The format of The Twelve follows that of The Passage. There's another story from the Time Before, followed by a related tale from a century later. Bram Stoker's Dracula is mined for more ideas. We encounter another uniquely crafted colony of survivors.
I'm beginning to suspect Cronin has a bad case of dissociative identity disorder--there seem to be at least three distinct people contributing to his books. First is the Writer: as in the previous installment, the story is nicely detailed and the author seems to know plenty about whatever subject he happens to be writing: oil refinement, propaganda, navigation, whatever. Terrific world-building. Second is the Little Girl Who Loves Unicorns: she's behind the goofy story element in which a wild horse appears out of nowhere and spiritually bonds with an important character (the editor really should have gone after this bit with a chainsaw). Third is Michael Bay: he's responsible for the stupid climax in which lots of things blow up and good guys become unlikely bulletproof killing machines. The whole mess was clumsy and unnecessary. Cronin wrote a wonderfully tense scene earlier in the book involving a human-vs-drac cage match. He should have gone back to whatever place that chapter came from.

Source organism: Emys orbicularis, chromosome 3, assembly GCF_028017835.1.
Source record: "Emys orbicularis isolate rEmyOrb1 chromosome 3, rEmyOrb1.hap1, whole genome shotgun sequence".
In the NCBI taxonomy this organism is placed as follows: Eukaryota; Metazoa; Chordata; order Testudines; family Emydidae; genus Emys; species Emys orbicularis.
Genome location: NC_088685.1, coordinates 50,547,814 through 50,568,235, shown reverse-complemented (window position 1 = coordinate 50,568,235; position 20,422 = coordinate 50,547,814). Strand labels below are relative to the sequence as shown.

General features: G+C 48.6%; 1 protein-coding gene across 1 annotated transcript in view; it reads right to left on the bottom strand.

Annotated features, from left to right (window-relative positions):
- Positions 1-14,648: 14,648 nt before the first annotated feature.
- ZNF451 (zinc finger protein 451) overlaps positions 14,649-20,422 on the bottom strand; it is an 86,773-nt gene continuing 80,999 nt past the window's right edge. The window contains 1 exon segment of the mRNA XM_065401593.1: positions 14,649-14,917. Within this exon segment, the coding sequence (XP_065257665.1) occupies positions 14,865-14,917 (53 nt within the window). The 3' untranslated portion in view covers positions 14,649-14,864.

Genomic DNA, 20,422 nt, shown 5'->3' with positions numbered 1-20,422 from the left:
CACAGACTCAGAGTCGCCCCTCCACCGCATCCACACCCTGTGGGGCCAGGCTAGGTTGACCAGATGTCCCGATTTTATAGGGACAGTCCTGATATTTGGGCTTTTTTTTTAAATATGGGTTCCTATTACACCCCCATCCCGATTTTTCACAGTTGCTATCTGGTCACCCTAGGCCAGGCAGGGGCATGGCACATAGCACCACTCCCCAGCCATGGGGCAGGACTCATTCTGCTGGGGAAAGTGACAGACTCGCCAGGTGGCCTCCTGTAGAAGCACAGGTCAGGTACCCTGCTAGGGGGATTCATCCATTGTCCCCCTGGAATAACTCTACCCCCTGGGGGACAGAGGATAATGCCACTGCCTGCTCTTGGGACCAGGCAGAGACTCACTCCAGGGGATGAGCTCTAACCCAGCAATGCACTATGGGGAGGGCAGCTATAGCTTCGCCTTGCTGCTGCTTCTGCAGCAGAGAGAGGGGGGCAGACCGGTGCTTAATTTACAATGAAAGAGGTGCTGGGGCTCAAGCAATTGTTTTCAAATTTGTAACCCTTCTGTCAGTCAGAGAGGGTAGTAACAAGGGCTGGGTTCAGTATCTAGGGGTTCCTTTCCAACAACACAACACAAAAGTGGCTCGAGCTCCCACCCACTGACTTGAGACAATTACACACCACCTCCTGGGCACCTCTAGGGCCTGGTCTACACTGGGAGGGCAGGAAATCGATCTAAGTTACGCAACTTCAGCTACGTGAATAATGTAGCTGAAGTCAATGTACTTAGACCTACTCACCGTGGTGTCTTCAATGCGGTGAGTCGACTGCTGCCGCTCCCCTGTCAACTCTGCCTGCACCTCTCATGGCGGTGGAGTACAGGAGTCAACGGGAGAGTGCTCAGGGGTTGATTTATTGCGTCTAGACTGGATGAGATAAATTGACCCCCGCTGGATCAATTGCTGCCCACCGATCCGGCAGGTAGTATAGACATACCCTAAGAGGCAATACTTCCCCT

My feelings about The Twelve are really mixed. Sometimes I couldn't put it down; at other times it was a chore to pick it back up again. I was moved by the whole beginning-of-the-apocalypse opening involving the struggles of the early survivors, I loved the long detailed denouement, I loved many chapters in between. I hated the way dead characters kept popping back into play like Marvel superheroes (some made sense; others glaringly did not), I hated the way Cronin casually rewrote his vampire mythology to serve short-term plot needs, and I hated his reliance on coincidences to drive the story (yes, I recognize that not EVERYTHING that appeared to be coincidental actually was coincidental). Too many bits felt contrived.
Much like The Passage, this is not exactly a 3-star book; it's a 4.5-star book and a 1.5-star book mixed together. Given how good it sometimes is, I keep hoping for something amazing. I'll probably read book 3 with high hopes, and I'll probably be disappointed again.